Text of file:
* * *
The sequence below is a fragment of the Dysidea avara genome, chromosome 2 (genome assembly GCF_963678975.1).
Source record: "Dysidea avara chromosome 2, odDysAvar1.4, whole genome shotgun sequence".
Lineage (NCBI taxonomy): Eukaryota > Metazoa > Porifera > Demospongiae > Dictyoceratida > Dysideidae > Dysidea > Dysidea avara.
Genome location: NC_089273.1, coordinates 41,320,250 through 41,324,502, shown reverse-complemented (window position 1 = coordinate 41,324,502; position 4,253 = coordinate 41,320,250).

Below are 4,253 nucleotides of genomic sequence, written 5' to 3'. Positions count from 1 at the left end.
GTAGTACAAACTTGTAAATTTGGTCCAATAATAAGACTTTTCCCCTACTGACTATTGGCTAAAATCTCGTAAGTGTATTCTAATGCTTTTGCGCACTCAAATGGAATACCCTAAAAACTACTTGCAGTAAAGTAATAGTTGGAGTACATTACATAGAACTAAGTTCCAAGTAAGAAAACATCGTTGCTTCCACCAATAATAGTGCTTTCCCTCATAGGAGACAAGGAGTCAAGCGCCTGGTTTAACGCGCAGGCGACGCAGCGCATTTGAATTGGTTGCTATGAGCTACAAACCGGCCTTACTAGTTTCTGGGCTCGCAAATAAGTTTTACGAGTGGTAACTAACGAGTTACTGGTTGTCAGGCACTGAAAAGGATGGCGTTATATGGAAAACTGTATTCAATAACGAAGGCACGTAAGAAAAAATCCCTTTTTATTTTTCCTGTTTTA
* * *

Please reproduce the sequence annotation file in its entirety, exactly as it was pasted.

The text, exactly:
The sequence below is a fragment of the Dysidea avara genome, chromosome 2 (genome assembly GCF_963678975.1).
Source record: "Dysidea avara chromosome 2, odDysAvar1.4, whole genome shotgun sequence".
Lineage (NCBI taxonomy): Eukaryota > Metazoa > Porifera > Demospongiae > Dictyoceratida > Dysideidae > Dysidea > Dysidea avara.
Genome location: NC_089273.1, coordinates 41,320,250 through 41,324,502, shown reverse-complemented (window position 1 = coordinate 41,324,502; position 4,253 = coordinate 41,320,250).

Below are 4,253 nucleotides of genomic sequence, written 5' to 3'. Positions count from 1 at the left end.
GTAGTACAAACTTGTAAATTTGGTCCAATAATAAGACTTTTCCCCTACTGACTATTGGCTAAAATCTCGTAAGTGTATTCTAATGCTTTTGCGCACTCAAATGGAATACCCTAAAAACTACTTGCAGTAAAGTAATAGTTGGAGTACATTACATAGAACTAAGTTCCAAGTAAGAAAACATCGTTGCTTCCACCAATAATAGTGCTTTCCCTCATAGGAGACAAGGAGTCAAGCGCCTGGTTTAACGCGCAGGCGACGCAGCGCATTTGAATTGGTTGCTATGAGCTACAAACCGGCCTTACTAGTTTCTGGGCTCGCAAATAAGTTTTACGAGTGGTAACTAACGAGTTACTGGTTGTCAGGCACTGAAAAGGATGGCGTTATATGGAAAACTGTATTCAATAACGAAGGCACGTAAGAAAAAATCCCTTTTTATTTTTCCTGTTTTA